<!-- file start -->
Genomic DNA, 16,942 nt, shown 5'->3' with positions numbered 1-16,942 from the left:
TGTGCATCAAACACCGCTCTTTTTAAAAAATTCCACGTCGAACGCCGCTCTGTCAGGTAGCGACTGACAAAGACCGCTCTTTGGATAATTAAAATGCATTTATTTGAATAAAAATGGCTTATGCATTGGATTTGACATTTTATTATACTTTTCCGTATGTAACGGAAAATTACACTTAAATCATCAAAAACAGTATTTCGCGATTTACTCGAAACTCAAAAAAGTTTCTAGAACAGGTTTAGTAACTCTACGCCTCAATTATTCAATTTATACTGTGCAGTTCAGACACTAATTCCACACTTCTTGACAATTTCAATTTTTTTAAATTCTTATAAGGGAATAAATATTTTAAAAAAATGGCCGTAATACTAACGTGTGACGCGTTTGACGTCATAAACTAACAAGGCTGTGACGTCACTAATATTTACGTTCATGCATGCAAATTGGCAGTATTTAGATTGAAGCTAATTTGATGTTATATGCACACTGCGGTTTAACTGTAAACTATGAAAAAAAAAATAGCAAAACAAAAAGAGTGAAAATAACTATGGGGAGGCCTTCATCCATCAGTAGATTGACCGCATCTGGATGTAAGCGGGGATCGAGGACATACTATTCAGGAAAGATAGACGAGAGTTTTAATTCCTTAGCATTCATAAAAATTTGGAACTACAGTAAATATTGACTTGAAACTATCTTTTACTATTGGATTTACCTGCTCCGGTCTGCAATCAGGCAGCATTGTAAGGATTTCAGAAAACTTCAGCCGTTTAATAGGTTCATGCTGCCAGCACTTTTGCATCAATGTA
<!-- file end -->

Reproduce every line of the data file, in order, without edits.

Genomic DNA, 16,942 nt, shown 5'->3' with positions numbered 1-16,942 from the left:
TGTGCATCAAACACCGCTCTTTTTAAAAAATTCCACGTCGAACGCCGCTCTGTCAGGTAGCGACTGACAAAGACCGCTCTTTGGATAATTAAAATGCATTTATTTGAATAAAAATGGCTTATGCATTGGATTTGACATTTTATTATACTTTTCCGTATGTAACGGAAAATTACACTTAAATCATCAAAAACAGTATTTCGCGATTTACTCGAAACTCAAAAAAGTTTCTAGAACAGGTTTAGTAACTCTACGCCTCAATTATTCAATTTATACTGTGCAGTTCAGACACTAATTCCACACTTCTTGACAATTTCAATTTTTTTAAATTCTTATAAGGGAATAAATATTTTAAAAAAATGGCCGTAATACTAACGTGTGACGCGTTTGACGTCATAAACTAACAAGGCTGTGACGTCACTAATATTTACGTTCATGCATGCAAATTGGCAGTATTTAGATTGAAGCTAATTTGATGTTATATGCACACTGCGGTTTAACTGTAAACTATGAAAAAAAAAATAGCAAAACAAAAAGAGTGAAAATAACTATGGGGAGGCCTTCATCCATCAGTAGATTGACCGCATCTGGATGTAAGCGGGGATCGAGGACATACTATTCAGGAAAGATAGACGAGAGTTTTAATTCCTTAGCATTCATAAAAATTTGGAACTACAGTAAATATTGACTTGAAACTATCTTTTACTATTGGATTTACCTGCTCCGGTCTGCAATCAGGCAGCATTGTAAGGATTTCAGAAAACTTCAGCCGTTTAATAGGTTCATGCTGCCAGCACTTTTGCATCAATGTA